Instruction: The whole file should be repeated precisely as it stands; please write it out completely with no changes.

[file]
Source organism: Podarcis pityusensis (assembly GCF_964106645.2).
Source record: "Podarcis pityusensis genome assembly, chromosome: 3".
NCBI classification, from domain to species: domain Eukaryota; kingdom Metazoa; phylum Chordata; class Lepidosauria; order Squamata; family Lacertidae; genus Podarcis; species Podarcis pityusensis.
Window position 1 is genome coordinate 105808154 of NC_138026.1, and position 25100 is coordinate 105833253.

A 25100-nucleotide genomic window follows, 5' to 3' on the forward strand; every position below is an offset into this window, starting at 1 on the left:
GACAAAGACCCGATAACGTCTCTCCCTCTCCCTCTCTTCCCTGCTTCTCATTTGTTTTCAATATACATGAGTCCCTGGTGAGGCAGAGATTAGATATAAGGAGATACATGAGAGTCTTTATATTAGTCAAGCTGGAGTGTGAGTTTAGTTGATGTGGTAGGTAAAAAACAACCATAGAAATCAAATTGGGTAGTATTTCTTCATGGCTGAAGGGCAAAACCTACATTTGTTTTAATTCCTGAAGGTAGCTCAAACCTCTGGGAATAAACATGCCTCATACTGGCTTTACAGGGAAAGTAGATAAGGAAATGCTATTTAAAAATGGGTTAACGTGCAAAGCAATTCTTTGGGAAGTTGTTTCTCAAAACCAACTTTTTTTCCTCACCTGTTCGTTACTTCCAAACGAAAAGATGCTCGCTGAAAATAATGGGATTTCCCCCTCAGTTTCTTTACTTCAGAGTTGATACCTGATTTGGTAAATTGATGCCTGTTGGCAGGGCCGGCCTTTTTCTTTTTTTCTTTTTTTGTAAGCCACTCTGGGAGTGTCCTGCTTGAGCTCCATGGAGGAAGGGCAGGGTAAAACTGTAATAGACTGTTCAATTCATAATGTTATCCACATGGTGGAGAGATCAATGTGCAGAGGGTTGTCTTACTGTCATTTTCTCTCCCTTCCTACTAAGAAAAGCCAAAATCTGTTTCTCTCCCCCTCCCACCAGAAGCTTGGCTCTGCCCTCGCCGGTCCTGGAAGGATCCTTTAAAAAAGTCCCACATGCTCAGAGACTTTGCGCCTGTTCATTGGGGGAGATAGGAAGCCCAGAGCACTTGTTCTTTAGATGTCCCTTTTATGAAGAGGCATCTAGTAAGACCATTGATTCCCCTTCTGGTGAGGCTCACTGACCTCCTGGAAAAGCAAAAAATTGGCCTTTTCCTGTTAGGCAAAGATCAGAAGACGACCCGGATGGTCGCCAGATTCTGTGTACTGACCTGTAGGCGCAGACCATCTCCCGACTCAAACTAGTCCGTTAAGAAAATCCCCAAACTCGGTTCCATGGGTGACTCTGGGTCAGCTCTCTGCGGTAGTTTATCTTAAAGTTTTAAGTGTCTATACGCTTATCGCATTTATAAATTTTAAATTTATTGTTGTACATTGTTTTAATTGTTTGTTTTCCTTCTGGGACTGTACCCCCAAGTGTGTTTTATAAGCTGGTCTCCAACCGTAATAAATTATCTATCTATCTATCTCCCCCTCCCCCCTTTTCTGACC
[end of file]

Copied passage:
Source organism: Podarcis pityusensis (assembly GCF_964106645.2).
Source record: "Podarcis pityusensis genome assembly, chromosome: 3".
NCBI classification, from domain to species: domain Eukaryota; kingdom Metazoa; phylum Chordata; class Lepidosauria; order Squamata; family Lacertidae; genus Podarcis; species Podarcis pityusensis.
Window position 1 is genome coordinate 105808154 of NC_138026.1, and position 25100 is coordinate 105833253.

A 25100-nucleotide genomic window follows, 5' to 3' on the forward strand; every position below is an offset into this window, starting at 1 on the left:
GACAAAGACCCGATAACGTCTCTCCCTCTCCCTCTCTTCCCTGCTTCTCATTTGTTTTCAATATACATGAGTCCCTGGTGAGGCAGAGATTAGATATAAGGAGATACATGAGAGTCTTTATATTAGTCAAGCTGGAGTGTGAGTTTAGTTGATGTGGTAGGTAAAAAACAACCATAGAAATCAAATTGGGTAGTATTTCTTCATGGCTGAAGGGCAAAACCTACATTTGTTTTAATTCCTGAAGGTAGCTCAAACCTCTGGGAATAAACATGCCTCATACTGGCTTTACAGGGAAAGTAGATAAGGAAATGCTATTTAAAAATGGGTTAACGTGCAAAGCAATTCTTTGGGAAGTTGTTTCTCAAAACCAACTTTTTTTCCTCACCTGTTCGTTACTTCCAAACGAAAAGATGCTCGCTGAAAATAATGGGATTTCCCCCTCAGTTTCTTTACTTCAGAGTTGATACCTGATTTGGTAAATTGATGCCTGTTGGCAGGGCCGGCCTTTTTCTTTTTTTCTTTTTTTGTAAGCCACTCTGGGAGTGTCCTGCTTGAGCTCCATGGAGGAAGGGCAGGGTAAAACTGTAATAGACTGTTCAATTCATAATGTTATCCACATGGTGGAGAGATCAATGTGCAGAGGGTTGTCTTACTGTCATTTTCTCTCCCTTCCTACTAAGAAAAGCCAAAATCTGTTTCTCTCCCCCTCCCACCAGAAGCTTGGCTCTGCCCTCGCCGGTCCTGGAAGGATCCTTTAAAAAAGTCCCACATGCTCAGAGACTTTGCGCCTGTTCATTGGGGGAGATAGGAAGCCCAGAGCACTTGTTCTTTAGATGTCCCTTTTATGAAGAGGCATCTAGTAAGACCATTGATTCCCCTTCTGGTGAGGCTCACTGACCTCCTGGAAAAGCAAAAAATTGGCCTTTTCCTGTTAGGCAAAGATCAGAAGACGACCCGGATGGTCGCCAGATTCTGTGTACTGACCTGTAGGCGCAGACCATCTCCCGACTCAAACTAGTCCGTTAAGAAAATCCCCAAACTCGGTTCCATGGGTGACTCTGGGTCAGCTCTCTGCGGTAGTTTATCTTAAAGTTTTAAGTGTCTATACGCTTATCGCATTTATAAATTTTAAATTTATTGTTGTACATTGTTTTAATTGTTTGTTTTCCTTCTGGGACTGTACCCCCAAGTGTGTTTTATAAGCTGGTCTCCAACCGTAATAAATTATCTATCTATCTATCTCCCCCTCCCCCCTTTTCTGACC